Documentary Review: Joan Jett explains her “Bad Reputation”

jett1.jpg

Little Joan Marie Larkin saw the rock quartets on TV in the 60s and early 70s, and decided she just HAD to have a Sears Silvertone electric guitar for Christmas.

“I can’t be the only girl who wants to do this,” she later remembered thinking.

She wasn’t. As Joan Jett, she crashed the boys-only rock guitarist club, faced sexism, critical dismissal and rock fan and music label abuse..And before she was through — and she’s not done yet — she’d formed two iconic bands, had a decade of hits, dominated MTV and crunched and crashed her way into the Rock’n Roll Hall of Fame.

It’s no surprise that the story of rock’s original female badass makes for a gritty, inspiring documentary. “Bad Reputation” arrives as the Queen of Rock Guitar turns 60 (Sept. 22), and filmmkers Kevin Kerslake and Joel Marcus give the tenacious feminist icon her due in this thorough and thoroughly entertaining look at her career and life.

She burst out of the “post-Stonewall” glam-rock era, getting her start in feminist LA in the mid-70s. She met drummer Sandy West and started piecing together the “all girl” band of her dreams, with producer/impresario Kim Fowley recruiting Jackie FoxLita Ford and Cherie Currie as lead singer. Badgered by Fowley, Jett and Currie concocted their most famous song, “Cherry Bomb,” in mere minutes.

And as they rehearsed, he’d throw things at them, prepping them for the reception that the mostly-male rock club crowd would give him, scenes memorably recreated for the movie “The Runaways.” Jett remembers those sessions as “our boot camp.”

With its lead singer blonde and performing in a corset and fishnet stockings, The Runaways created a stir. But the rock establishment — record companies, critics and Rolling Stone, Cream and Crawdaddy magazines — weren’t having them. Debbie Harry and Chris Stein of Blondie appear in the documentary, expressing dismay at their treatment.

As “The Runaways” movie was in pre-production, I interviewed producer Art Linson and we shared memories of how the band was dismissed. The rare Rolling Stone piece on them claimed there were teen boys jerking off in the front row of their shows. That’s the way  Jann Wenner’s magazine covered them.

But they were out there, and they didn’t back down.

“Tell me I can’t do something and that’s something I’m sure to do,” Jett (who took her mother’s maiden name as her stage name) declares.

To underscore that, the film shares DECADES of sexist TV and radio interviews, laugh out loud funny to see now, but grating for a driven performer leading a band that wanted to be about more than sexuality. Fowley, whom Iggy Popp describes as “like Frankenstein’s monster, but if Frankenstein’s monster was on acid,” molded their image and invented their notoriety.

The band became legend.

“There were a lot of girls who didn’t want to be Joni Mitchell,” Iggy says. “They wanted to rock and roll. And then along came The Runaways.”

“Bad Reputation” gives us a glimpse of The Runaways’ peak-then-flameout moment, a Beatles-like reception in Japan, where Fowley’s last manipulations (financial and personal) broke them up.

We see Jett’s spiral into near-suicidal despair, friends intervening because she was self-destructing with booze and drugs, “hanging out with Sid Vicious, Stiv Bators, all these guys who’re dead, now.”

And then she met her musical soulmate — songwriter/producer Kenny Laguna. A self-described “bubble gum” music master, Laguna and others make the case that bubblegum was the precursor to punk, and that’s the kind of punk he envisioned for Joan — creating a Blackheart band and record label partnership that endured anonymity, self-released LPs and decades of bad to indifferent record deals and then sudden, hard-earned fame and glory.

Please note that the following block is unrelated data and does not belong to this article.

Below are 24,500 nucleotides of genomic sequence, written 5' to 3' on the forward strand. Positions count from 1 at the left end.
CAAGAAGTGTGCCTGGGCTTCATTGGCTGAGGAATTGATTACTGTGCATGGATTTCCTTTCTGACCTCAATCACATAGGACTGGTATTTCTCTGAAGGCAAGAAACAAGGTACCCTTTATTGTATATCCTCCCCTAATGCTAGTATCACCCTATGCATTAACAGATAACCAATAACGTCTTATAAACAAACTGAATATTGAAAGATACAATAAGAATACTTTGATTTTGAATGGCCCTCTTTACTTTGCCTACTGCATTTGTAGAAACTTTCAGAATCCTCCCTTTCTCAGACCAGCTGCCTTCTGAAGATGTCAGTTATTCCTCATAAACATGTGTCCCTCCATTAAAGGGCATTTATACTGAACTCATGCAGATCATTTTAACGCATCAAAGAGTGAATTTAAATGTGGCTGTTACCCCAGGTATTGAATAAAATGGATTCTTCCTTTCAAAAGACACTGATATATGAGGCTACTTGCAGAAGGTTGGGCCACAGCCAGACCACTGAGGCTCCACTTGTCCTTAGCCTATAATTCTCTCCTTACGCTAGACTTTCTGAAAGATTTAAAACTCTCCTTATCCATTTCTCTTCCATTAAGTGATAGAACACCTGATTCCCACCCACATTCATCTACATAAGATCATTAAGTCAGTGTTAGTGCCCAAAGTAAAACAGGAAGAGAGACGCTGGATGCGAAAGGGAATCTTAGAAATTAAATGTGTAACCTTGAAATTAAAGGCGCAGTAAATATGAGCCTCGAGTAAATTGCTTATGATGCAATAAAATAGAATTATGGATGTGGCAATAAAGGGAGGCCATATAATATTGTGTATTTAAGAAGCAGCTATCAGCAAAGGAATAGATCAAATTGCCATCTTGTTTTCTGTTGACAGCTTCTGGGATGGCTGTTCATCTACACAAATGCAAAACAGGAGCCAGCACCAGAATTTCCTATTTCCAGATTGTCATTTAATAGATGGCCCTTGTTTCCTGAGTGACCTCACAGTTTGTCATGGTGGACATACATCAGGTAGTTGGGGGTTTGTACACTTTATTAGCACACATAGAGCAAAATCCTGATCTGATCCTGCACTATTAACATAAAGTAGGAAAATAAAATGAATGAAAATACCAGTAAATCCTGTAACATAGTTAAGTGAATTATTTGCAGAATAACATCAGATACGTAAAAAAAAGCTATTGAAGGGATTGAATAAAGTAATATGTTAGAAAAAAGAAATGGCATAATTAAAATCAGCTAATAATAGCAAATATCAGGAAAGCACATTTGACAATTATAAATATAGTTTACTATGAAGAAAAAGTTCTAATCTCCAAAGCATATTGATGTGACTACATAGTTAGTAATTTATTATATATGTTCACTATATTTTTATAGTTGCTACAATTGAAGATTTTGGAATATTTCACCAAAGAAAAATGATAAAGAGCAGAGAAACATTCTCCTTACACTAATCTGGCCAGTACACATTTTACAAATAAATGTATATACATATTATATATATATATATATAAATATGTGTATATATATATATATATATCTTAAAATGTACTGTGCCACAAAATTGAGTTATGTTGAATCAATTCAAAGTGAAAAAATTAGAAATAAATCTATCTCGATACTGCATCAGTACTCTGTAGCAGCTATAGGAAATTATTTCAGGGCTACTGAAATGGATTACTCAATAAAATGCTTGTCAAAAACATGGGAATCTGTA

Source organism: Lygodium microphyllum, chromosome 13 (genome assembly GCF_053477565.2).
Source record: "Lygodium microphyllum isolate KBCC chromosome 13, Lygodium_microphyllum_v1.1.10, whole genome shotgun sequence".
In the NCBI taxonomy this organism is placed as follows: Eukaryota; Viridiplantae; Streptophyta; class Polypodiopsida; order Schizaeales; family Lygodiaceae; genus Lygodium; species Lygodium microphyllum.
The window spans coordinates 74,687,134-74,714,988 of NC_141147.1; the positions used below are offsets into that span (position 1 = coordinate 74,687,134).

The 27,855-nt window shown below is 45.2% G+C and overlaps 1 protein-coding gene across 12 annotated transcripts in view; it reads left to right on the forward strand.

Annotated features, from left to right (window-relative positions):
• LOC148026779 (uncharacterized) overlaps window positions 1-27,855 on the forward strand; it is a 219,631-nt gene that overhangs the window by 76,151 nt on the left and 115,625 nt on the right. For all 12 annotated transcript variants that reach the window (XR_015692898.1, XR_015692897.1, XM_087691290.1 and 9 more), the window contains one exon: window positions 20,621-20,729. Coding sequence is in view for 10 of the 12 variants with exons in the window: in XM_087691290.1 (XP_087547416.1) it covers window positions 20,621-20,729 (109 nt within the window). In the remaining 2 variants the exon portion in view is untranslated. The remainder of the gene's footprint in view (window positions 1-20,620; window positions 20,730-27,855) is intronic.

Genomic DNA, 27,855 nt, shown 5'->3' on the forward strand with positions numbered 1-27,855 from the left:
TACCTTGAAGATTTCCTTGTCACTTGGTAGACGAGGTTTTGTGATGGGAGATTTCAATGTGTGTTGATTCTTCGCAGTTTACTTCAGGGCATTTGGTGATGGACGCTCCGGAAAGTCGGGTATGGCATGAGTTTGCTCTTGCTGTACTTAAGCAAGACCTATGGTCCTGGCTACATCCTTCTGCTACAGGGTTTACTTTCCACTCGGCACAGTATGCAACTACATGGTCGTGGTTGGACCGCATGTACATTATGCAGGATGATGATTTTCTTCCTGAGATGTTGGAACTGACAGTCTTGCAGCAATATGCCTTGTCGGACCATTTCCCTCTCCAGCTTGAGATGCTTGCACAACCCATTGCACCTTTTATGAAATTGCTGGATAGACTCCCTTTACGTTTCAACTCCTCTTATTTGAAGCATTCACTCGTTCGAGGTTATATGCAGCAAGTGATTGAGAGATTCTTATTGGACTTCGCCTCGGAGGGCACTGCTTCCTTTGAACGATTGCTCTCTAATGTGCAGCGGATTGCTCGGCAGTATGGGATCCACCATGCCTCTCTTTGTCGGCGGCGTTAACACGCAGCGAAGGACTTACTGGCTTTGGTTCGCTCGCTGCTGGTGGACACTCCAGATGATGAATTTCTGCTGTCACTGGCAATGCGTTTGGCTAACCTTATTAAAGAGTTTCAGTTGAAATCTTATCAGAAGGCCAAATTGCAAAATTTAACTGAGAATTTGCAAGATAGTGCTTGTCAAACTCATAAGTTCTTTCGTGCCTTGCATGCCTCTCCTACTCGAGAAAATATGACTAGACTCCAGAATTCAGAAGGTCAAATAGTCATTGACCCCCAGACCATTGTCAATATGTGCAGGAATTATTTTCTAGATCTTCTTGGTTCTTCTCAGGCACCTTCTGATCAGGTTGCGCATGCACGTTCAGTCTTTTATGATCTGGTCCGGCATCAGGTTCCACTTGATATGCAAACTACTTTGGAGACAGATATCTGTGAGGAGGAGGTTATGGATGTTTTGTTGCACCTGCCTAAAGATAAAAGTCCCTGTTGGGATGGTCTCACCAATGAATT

Most of her/their hits were covers — “I Love Rock’n Roll,” “Crimson and Clover,” “Do You Wanna Touch Me,” but she could co-write tunes just as gritty and anthemic and popular — “Bad Reputation” and “I Hate Myself For Loving You.”

Kristen Stewart remembers Joan’s edict for playing her in “The Runaways,” to remember to “pussy the guitar” onstage. Michael J. Fox recounts her acting technique in “our rock’n roll cancer film” “Light of Day,” as “scary,” and gives as much of a clue about her sexuality as Jett herself does, that “She doesn’t care what you think” her sexual orientation is.

No, she still doesn’t discuss her sexuality. Never has. But the fact that she covered “Crimson and Clover,” and was a producer and supervisor of her legacy on the film biography of her breakout band, “The Runaways,” answered that better than any revelation she might be saving for a late-life book.

Debbie Harry declares Joan the very definition of “Rock and roll animal.”

Billie Joe Armstrong marvels at how she led the way, creating her own record label and own success, a model for all the punk, grunge and metal bands that followed.

We see Jett playing for the troops and hear United Nations Ambassador Nikki Haley hail her as her icon.

But mostly what we see and hear, in interviews old and new, is a musician who made it all about the music, fighting to do it her way, clawing at stardom, fading from fame and coming back to the Warped Tour, arena tours, back to state fairs and small clubs, mop-topped, close-cropped blonde or bald, working up a sweat and leaving it all onstage.

Yeah, she used sexuality, just like the guys. But here’s someone who made it to “icon” one show, one power chord at a time, and who never ever sold out along the way. 3half-star

MPAA Rating: R for language, sexual references, some drug use and brief nudity

Cast: Joan Jett, Miley Cyrus, Michael J. Fox, Kristen Stewart, Billie Joe Armstrong, Rodney Bingenheimer, Debbie Harry

Credits:Directed by Kevin Kerslake, script by Joel Marcus. A Magnolia release.

Running time: 1:33

Advertisements
This entry was posted in Reviews, previews, profiles and movie news. Bookmark the permalink.